You May See Teal Pumpkins This Halloween
- By Amy Tribolet
As many of you already know, the month of October brings about a lot of excitement for children and adults alike. This is the month to set out all of the spooky decorations, carve the best pumpkin yet, eat some (or too much) of your favorite treats and spend days or weeks planning the perfect costume. October and the very special holiday, Halloween, also raise concerns for parents and children who suffer from food allergies and sensitivities.
According to Food Allergy Research & Education (FARE), food allergy is a serious medical condition that affects 1 in 13 children here in U.S. and a total of about 15 million people. A food allergy is then triggered when the immune system targets an allergen (food protein) as a threat and attacks it. This attack involves the release histamines and other chemicals which set off an allergic reaction.
In 2014, FARE launched a national campaign, the Teal Pumpkin Project ™, to raise awareness of food allergies and promote inclusion of all trick-or-treaters throughout the Halloween season. If you are interested in participating in the movement, there are many ways to get involved. Some of these ways include: taking the pledge through the website; providing non-food treats and painting a teal pumpkin to indicate these non-food treats are available; or make a gift to FARE to support research, education, advocacy and awareness programs.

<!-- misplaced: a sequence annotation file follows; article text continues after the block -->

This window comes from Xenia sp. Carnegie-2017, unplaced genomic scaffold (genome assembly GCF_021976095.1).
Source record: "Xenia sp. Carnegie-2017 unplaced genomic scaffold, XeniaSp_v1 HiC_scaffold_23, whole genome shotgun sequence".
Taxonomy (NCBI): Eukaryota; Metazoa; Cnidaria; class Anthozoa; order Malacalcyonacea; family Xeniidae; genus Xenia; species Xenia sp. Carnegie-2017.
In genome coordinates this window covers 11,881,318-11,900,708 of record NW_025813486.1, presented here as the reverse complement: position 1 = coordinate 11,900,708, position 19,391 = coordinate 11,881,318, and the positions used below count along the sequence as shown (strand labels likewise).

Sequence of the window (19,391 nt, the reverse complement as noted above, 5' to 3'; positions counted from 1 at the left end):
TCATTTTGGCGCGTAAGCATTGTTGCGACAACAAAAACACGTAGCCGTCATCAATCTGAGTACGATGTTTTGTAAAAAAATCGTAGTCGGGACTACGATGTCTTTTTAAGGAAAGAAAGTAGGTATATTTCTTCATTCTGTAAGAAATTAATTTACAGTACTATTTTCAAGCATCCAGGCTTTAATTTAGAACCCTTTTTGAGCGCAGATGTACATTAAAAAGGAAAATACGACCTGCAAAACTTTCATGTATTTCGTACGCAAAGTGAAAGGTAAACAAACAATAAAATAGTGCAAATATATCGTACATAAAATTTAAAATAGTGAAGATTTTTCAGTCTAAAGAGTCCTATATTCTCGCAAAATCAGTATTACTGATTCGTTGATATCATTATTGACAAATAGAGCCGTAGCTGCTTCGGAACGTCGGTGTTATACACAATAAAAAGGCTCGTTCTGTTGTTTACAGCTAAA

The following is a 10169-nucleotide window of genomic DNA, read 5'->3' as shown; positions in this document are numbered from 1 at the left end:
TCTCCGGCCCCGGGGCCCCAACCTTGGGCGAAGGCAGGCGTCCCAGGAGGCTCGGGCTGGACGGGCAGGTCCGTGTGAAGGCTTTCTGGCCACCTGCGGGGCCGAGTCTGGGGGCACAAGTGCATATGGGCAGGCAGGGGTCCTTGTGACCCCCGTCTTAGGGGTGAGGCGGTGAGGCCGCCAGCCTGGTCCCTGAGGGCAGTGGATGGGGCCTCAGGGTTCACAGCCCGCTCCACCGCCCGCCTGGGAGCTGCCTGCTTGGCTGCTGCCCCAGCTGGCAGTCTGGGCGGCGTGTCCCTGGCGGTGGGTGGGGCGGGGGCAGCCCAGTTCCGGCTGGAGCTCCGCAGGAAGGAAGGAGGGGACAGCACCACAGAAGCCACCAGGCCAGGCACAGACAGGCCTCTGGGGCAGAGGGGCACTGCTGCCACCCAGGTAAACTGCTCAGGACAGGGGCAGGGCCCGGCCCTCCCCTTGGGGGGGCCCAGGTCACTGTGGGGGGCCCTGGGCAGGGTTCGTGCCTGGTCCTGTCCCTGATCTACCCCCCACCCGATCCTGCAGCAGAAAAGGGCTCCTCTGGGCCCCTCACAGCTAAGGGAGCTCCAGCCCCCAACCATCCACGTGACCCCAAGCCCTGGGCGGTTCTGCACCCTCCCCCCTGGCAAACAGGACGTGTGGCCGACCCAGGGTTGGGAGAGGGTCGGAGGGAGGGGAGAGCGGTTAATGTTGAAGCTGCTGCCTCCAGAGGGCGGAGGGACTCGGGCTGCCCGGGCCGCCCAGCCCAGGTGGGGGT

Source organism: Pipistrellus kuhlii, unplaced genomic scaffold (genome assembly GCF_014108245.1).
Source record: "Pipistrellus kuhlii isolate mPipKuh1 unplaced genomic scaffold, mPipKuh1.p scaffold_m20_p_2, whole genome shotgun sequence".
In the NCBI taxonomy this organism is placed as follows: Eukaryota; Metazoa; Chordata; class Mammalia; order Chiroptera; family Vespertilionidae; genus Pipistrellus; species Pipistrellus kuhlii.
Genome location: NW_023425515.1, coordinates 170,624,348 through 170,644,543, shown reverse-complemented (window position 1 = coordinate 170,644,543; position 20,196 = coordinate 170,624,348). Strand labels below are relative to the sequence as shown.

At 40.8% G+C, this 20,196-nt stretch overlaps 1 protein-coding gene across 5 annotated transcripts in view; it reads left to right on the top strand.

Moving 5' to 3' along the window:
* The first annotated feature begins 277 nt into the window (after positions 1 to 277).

Taking into consideration the statistics, especially with children, it is never a bad idea to offer non-food treats too. As suggested on FARE’s website, these non-food treats can be found at dollar stores, dollar aisles, and online shops. Some ideas of non-food treats listed by FARE include:
Glow sticks, bracelets, or necklaces
Pencils or pens
Halloween erasers or pencil toppers
A complete list of ideas can be seen under FARE’s Teal Pumpkin Project™ section on the website.
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- Published on October 24, 2015
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